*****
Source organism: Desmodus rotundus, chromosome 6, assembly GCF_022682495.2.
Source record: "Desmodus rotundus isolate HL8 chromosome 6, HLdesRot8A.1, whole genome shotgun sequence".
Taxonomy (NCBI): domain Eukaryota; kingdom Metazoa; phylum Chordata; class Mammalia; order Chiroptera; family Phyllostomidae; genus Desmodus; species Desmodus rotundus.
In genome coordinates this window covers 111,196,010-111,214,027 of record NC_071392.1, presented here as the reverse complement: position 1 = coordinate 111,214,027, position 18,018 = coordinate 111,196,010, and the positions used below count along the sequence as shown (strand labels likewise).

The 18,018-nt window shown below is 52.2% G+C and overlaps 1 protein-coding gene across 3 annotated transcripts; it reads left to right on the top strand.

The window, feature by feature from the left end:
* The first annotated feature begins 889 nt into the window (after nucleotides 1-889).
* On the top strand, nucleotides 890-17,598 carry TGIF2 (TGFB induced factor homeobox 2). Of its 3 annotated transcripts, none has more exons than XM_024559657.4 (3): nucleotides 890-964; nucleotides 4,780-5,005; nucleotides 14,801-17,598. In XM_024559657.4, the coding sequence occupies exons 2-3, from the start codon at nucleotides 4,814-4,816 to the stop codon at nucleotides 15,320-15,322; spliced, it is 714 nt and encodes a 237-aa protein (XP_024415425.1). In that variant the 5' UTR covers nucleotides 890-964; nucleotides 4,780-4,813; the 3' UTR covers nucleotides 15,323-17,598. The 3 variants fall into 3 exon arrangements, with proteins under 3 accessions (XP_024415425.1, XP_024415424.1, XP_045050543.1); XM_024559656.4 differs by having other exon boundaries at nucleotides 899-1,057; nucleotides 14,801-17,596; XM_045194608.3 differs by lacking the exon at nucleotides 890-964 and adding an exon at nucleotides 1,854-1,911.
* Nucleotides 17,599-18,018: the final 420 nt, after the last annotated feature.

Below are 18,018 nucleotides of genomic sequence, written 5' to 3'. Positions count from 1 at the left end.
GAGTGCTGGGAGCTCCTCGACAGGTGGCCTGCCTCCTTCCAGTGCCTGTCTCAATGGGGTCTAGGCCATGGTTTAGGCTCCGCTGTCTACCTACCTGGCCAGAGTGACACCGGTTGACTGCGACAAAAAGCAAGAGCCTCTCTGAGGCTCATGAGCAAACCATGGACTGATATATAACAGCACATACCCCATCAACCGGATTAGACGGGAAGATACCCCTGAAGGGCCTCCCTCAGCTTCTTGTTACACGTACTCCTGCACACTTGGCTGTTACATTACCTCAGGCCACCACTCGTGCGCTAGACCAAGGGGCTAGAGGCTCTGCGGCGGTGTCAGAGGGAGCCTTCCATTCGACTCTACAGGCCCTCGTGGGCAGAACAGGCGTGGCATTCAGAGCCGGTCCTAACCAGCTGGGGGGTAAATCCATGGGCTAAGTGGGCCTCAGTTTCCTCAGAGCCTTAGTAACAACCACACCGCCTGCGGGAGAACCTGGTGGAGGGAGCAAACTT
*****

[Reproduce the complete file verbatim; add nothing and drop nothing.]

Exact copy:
Source organism: Desmodus rotundus, chromosome 6, assembly GCF_022682495.2.
Source record: "Desmodus rotundus isolate HL8 chromosome 6, HLdesRot8A.1, whole genome shotgun sequence".
Taxonomy (NCBI): domain Eukaryota; kingdom Metazoa; phylum Chordata; class Mammalia; order Chiroptera; family Phyllostomidae; genus Desmodus; species Desmodus rotundus.
In genome coordinates this window covers 111,196,010-111,214,027 of record NC_071392.1, presented here as the reverse complement: position 1 = coordinate 111,214,027, position 18,018 = coordinate 111,196,010, and the positions used below count along the sequence as shown (strand labels likewise).

The 18,018-nt window shown below is 52.2% G+C and overlaps 1 protein-coding gene across 3 annotated transcripts; it reads left to right on the top strand.

The window, feature by feature from the left end:
* The first annotated feature begins 889 nt into the window (after nucleotides 1-889).
* On the top strand, nucleotides 890-17,598 carry TGIF2 (TGFB induced factor homeobox 2). Of its 3 annotated transcripts, none has more exons than XM_024559657.4 (3): nucleotides 890-964; nucleotides 4,780-5,005; nucleotides 14,801-17,598. In XM_024559657.4, the coding sequence occupies exons 2-3, from the start codon at nucleotides 4,814-4,816 to the stop codon at nucleotides 15,320-15,322; spliced, it is 714 nt and encodes a 237-aa protein (XP_024415425.1). In that variant the 5' UTR covers nucleotides 890-964; nucleotides 4,780-4,813; the 3' UTR covers nucleotides 15,323-17,598. The 3 variants fall into 3 exon arrangements, with proteins under 3 accessions (XP_024415425.1, XP_024415424.1, XP_045050543.1); XM_024559656.4 differs by having other exon boundaries at nucleotides 899-1,057; nucleotides 14,801-17,596; XM_045194608.3 differs by lacking the exon at nucleotides 890-964 and adding an exon at nucleotides 1,854-1,911.
* Nucleotides 17,599-18,018: the final 420 nt, after the last annotated feature.

Below are 18,018 nucleotides of genomic sequence, written 5' to 3'. Positions count from 1 at the left end.
GAGTGCTGGGAGCTCCTCGACAGGTGGCCTGCCTCCTTCCAGTGCCTGTCTCAATGGGGTCTAGGCCATGGTTTAGGCTCCGCTGTCTACCTACCTGGCCAGAGTGACACCGGTTGACTGCGACAAAAAGCAAGAGCCTCTCTGAGGCTCATGAGCAAACCATGGACTGATATATAACAGCACATACCCCATCAACCGGATTAGACGGGAAGATACCCCTGAAGGGCCTCCCTCAGCTTCTTGTTACACGTACTCCTGCACACTTGGCTGTTACATTACCTCAGGCCACCACTCGTGCGCTAGACCAAGGGGCTAGAGGCTCTGCGGCGGTGTCAGAGGGAGCCTTCCATTCGACTCTACAGGCCCTCGTGGGCAGAACAGGCGTGGCATTCAGAGCCGGTCCTAACCAGCTGGGGGGTAAATCCATGGGCTAAGTGGGCCTCAGTTTCCTCAGAGCCTTAGTAACAACCACACCGCCTGCGGGAGAACCTGGTGGAGGGAGCAAACTT